For those lawyers who have practiced through both the heady hiring frenzy of the late 1990s and the resulting (and inevitable?) chill on hiring in the early 2000s, lifestyle firms seem to have gone the way of the Dodo bird. Although it is almost certainly true that law firm culture has changed-first in favor of associate life, then to its detriment-lawyers in law firms must learn to better articulate the dynamics of law firm life.
First, a brief history. Beginning in the mid 1990s, the market for associates became increasingly more competitive, and as more and more associations moved in-house, firms found they had to work harder to attract the caliber of associate that their partners and clients demanded. This battle for the law school and lateral talent occurred in several theaters: salary, partnership track, and lifestyle. In essence, a firm's calling itself a lifestyle firm was a shorthand message that the firm in question had fewer hours and less screaming. A kinder, gentler firm was born.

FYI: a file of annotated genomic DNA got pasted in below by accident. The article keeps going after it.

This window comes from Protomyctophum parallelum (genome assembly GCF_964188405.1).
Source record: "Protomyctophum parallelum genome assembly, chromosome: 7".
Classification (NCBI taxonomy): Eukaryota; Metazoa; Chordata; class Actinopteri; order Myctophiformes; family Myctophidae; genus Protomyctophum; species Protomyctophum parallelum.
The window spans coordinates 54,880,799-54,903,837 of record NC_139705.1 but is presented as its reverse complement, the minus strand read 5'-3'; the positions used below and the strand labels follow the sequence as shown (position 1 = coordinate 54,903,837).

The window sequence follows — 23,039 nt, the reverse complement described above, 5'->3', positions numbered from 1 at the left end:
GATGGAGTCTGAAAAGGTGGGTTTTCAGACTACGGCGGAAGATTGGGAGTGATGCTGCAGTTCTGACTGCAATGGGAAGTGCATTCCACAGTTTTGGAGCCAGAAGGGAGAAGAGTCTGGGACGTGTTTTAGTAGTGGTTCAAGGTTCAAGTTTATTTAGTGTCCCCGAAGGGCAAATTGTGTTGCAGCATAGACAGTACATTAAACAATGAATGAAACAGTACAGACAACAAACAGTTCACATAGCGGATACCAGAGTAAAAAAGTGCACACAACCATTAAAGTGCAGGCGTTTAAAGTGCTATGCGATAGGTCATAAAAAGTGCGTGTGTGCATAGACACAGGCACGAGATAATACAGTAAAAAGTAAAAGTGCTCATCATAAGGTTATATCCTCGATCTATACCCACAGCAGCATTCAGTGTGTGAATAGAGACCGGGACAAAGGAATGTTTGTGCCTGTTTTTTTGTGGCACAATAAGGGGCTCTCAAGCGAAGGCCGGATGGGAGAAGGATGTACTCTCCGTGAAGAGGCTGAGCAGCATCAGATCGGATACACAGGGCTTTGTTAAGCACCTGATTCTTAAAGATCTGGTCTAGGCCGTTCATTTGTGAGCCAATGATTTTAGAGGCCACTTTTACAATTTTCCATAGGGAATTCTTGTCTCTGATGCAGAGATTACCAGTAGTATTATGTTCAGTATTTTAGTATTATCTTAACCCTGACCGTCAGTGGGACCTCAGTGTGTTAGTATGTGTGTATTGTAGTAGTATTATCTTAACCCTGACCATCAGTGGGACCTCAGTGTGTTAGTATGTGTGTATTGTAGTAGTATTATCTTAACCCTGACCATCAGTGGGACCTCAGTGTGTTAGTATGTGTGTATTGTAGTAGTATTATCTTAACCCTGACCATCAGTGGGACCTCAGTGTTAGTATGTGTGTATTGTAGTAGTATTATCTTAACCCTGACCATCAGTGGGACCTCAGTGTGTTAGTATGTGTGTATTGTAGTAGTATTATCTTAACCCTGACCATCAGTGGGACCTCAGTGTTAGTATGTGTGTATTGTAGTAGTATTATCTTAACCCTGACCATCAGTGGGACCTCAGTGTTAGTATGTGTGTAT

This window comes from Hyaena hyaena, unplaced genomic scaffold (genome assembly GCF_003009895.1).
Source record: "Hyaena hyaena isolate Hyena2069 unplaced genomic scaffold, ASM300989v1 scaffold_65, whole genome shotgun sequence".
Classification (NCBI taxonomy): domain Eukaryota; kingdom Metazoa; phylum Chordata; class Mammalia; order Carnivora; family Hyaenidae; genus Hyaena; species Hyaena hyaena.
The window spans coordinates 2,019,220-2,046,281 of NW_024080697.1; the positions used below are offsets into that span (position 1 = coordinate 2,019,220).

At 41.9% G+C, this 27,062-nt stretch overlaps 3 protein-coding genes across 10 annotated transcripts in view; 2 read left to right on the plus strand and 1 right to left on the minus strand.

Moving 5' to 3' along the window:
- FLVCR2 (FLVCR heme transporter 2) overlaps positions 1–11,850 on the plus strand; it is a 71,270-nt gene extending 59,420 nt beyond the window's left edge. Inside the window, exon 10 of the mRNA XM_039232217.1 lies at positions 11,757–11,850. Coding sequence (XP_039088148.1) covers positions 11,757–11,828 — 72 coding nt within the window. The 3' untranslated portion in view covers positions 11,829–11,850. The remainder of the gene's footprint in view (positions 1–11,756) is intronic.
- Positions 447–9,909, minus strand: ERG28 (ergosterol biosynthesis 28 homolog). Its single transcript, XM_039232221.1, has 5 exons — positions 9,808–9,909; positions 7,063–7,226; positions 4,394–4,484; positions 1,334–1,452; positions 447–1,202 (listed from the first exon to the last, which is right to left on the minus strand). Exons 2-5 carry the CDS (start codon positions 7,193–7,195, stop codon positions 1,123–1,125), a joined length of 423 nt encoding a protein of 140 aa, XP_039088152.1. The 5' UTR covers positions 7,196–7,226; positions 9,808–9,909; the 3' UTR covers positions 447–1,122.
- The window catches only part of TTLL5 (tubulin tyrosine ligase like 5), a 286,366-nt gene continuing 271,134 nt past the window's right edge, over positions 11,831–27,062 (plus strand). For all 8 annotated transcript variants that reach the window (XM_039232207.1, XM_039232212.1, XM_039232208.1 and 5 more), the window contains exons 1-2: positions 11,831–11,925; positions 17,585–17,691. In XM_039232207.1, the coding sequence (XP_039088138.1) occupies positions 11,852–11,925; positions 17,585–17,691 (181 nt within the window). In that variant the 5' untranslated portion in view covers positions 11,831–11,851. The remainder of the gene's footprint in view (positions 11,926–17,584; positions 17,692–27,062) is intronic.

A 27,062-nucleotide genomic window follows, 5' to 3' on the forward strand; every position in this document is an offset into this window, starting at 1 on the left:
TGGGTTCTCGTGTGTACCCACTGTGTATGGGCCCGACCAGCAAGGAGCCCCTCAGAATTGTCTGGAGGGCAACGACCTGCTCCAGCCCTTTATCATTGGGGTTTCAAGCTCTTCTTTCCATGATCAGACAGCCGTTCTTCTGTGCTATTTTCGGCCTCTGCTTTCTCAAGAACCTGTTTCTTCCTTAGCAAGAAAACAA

See Why There Are No Lifestyle Law Firms for more information.
For several years, it was acceptable, and sometimes encouraged, for associates to ask potential employers to discuss the lifestyle at their firms. Many firms undertook lifestyle initiatives that included casual Fridays, summers, or sometimes going business-casual year-round. One firm even gave senior associates three months of vacation in their fifth year. Many firms boasted that there was no face-time requirement and their associates would be asked only to work the occasional weekend or overnight. Most important, associates who asked about a firm's quality of life were not looked down upon. Reflecting the cultural shift towards an associate-centric law firm culture, the dialogue among associates, partners, recruiters, and career services was changed.